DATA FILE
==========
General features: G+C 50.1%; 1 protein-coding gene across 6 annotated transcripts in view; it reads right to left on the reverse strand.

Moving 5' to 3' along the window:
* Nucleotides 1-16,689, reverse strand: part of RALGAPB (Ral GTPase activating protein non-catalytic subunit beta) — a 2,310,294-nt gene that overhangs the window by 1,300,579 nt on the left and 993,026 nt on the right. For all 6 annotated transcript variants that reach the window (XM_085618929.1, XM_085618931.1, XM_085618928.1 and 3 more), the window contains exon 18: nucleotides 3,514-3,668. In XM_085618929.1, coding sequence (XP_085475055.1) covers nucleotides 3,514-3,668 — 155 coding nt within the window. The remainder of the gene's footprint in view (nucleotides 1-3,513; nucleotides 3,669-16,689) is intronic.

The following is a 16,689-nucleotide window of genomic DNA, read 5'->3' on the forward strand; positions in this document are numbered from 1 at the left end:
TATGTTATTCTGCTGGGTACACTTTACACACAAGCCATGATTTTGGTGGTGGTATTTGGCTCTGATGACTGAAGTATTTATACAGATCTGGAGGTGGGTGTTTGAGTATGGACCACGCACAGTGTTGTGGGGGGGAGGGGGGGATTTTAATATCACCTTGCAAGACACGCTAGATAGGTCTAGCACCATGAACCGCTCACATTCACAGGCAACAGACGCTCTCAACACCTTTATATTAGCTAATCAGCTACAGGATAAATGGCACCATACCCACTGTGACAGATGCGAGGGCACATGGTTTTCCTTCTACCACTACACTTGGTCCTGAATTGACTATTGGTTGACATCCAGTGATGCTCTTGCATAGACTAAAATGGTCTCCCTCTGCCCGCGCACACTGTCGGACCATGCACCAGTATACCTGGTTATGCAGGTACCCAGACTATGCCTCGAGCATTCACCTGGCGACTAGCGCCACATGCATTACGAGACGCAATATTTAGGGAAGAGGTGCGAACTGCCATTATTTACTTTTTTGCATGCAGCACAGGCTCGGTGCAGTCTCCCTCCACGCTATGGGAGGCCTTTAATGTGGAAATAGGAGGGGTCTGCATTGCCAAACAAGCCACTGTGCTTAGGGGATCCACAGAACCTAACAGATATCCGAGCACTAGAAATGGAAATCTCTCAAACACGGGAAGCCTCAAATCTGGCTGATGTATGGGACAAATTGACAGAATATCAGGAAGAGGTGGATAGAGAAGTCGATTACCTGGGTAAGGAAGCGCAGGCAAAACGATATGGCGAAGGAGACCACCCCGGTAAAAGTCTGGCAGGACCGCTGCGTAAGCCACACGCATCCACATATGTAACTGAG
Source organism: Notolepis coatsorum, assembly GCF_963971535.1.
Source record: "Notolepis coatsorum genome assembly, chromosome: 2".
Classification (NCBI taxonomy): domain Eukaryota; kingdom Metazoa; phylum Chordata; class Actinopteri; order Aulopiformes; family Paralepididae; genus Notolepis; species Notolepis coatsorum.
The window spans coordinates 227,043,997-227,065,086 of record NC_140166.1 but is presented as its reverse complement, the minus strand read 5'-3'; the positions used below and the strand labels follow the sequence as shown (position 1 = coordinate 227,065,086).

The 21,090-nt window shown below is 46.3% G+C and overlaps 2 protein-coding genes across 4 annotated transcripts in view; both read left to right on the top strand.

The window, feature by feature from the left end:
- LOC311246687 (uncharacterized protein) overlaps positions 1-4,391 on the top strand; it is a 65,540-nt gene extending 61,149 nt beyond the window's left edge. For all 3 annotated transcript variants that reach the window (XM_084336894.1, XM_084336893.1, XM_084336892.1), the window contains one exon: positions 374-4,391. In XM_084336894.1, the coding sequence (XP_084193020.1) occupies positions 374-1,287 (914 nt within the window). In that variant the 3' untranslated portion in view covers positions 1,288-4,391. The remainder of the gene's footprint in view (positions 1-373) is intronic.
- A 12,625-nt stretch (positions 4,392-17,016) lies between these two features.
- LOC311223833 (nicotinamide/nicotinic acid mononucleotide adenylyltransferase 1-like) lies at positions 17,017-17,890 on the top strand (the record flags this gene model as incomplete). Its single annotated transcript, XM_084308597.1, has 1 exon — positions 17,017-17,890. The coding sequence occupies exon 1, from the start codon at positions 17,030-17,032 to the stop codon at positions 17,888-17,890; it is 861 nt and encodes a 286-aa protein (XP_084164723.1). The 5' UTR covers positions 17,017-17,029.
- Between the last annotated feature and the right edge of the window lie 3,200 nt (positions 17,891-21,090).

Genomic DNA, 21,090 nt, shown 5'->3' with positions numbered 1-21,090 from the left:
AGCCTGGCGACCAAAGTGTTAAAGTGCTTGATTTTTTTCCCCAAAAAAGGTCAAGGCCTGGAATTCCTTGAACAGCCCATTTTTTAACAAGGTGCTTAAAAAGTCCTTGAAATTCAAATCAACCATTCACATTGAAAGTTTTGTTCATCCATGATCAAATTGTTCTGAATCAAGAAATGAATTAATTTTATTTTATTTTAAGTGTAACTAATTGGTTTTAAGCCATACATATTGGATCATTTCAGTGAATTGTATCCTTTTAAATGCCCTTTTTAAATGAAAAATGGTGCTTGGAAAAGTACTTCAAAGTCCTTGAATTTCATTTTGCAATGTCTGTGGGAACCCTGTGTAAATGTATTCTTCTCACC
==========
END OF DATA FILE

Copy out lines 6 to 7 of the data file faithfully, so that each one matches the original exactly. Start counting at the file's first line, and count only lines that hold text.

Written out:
Source organism: Notolepis coatsorum, assembly GCF_963971535.1.
Source record: "Notolepis coatsorum genome assembly, chromosome: 2".